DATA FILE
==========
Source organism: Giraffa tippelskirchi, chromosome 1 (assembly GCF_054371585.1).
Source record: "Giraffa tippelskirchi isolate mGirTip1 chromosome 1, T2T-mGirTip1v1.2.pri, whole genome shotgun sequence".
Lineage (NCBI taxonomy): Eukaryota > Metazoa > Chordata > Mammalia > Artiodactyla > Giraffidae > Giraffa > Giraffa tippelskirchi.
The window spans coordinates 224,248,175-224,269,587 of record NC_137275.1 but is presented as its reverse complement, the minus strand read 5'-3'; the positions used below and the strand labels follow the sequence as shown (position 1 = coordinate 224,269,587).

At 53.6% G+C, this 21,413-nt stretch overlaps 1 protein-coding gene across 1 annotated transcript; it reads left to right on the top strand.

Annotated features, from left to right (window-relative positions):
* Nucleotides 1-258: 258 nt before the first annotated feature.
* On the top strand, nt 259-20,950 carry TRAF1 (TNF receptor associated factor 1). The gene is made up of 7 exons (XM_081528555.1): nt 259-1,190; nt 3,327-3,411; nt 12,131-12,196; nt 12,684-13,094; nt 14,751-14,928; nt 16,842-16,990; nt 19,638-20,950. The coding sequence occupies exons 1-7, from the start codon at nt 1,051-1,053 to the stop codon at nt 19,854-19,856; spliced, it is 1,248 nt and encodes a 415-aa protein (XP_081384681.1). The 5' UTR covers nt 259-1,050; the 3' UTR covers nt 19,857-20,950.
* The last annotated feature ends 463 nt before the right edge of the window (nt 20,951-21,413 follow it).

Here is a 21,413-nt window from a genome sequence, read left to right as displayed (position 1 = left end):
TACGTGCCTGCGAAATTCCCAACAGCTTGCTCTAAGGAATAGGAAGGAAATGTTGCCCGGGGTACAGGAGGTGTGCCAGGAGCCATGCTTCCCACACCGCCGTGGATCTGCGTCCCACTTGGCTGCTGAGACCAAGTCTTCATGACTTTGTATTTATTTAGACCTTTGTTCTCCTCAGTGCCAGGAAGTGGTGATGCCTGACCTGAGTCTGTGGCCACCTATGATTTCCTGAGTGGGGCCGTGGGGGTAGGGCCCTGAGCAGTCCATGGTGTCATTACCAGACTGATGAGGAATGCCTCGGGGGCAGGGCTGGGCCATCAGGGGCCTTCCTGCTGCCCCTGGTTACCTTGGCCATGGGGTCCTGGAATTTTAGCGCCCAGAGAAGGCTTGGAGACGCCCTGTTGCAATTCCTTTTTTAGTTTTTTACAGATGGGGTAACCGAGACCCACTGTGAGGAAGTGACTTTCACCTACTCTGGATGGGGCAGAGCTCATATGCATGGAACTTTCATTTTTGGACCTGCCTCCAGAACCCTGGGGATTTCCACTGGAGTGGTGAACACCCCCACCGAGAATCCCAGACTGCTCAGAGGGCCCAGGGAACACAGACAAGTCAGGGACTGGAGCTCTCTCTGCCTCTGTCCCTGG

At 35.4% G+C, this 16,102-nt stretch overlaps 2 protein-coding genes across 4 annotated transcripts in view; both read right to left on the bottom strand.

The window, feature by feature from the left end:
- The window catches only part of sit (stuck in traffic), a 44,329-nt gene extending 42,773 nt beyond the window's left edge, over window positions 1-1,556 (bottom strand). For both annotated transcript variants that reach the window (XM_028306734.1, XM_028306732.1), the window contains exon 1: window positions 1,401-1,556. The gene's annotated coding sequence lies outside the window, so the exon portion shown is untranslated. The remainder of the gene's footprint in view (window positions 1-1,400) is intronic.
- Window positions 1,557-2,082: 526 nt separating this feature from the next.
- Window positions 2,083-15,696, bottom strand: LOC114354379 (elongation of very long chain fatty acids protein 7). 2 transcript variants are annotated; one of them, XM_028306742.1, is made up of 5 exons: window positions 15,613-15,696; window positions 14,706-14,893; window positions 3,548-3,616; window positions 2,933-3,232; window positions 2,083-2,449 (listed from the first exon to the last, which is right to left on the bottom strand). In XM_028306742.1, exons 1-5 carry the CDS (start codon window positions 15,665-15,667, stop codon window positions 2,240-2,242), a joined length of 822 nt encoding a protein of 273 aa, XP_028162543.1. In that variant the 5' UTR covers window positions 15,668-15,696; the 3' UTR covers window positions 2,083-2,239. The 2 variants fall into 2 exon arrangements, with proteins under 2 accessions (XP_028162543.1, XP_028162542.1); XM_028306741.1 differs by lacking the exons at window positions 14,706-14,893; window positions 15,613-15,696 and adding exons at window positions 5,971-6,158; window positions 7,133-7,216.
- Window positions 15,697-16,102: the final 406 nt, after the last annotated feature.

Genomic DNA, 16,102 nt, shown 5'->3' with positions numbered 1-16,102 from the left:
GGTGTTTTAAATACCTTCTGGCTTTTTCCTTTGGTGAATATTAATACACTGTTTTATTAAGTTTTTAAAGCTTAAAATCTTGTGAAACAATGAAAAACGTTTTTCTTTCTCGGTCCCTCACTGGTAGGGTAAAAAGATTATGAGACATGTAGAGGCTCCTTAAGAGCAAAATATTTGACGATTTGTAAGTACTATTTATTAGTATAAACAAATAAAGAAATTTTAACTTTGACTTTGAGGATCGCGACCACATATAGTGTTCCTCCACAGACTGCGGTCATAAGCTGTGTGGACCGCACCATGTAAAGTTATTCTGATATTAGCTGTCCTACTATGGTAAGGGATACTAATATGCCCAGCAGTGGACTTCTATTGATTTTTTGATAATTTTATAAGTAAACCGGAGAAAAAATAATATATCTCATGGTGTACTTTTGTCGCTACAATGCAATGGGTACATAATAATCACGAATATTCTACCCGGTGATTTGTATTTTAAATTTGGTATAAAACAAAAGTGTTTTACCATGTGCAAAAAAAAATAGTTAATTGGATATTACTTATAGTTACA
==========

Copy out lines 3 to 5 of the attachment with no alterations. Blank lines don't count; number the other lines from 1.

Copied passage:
Lineage (NCBI taxonomy): Eukaryota > Metazoa > Chordata > Mammalia > Artiodactyla > Giraffidae > Giraffa > Giraffa tippelskirchi.
The window spans coordinates 224,248,175-224,269,587 of record NC_137275.1 but is presented as its reverse complement, the minus strand read 5'-3'; the positions used below and the strand labels follow the sequence as shown (position 1 = coordinate 224,269,587).

At 53.6% G+C, this 21,413-nt stretch overlaps 1 protein-coding gene across 1 annotated transcript; it reads left to right on the top strand.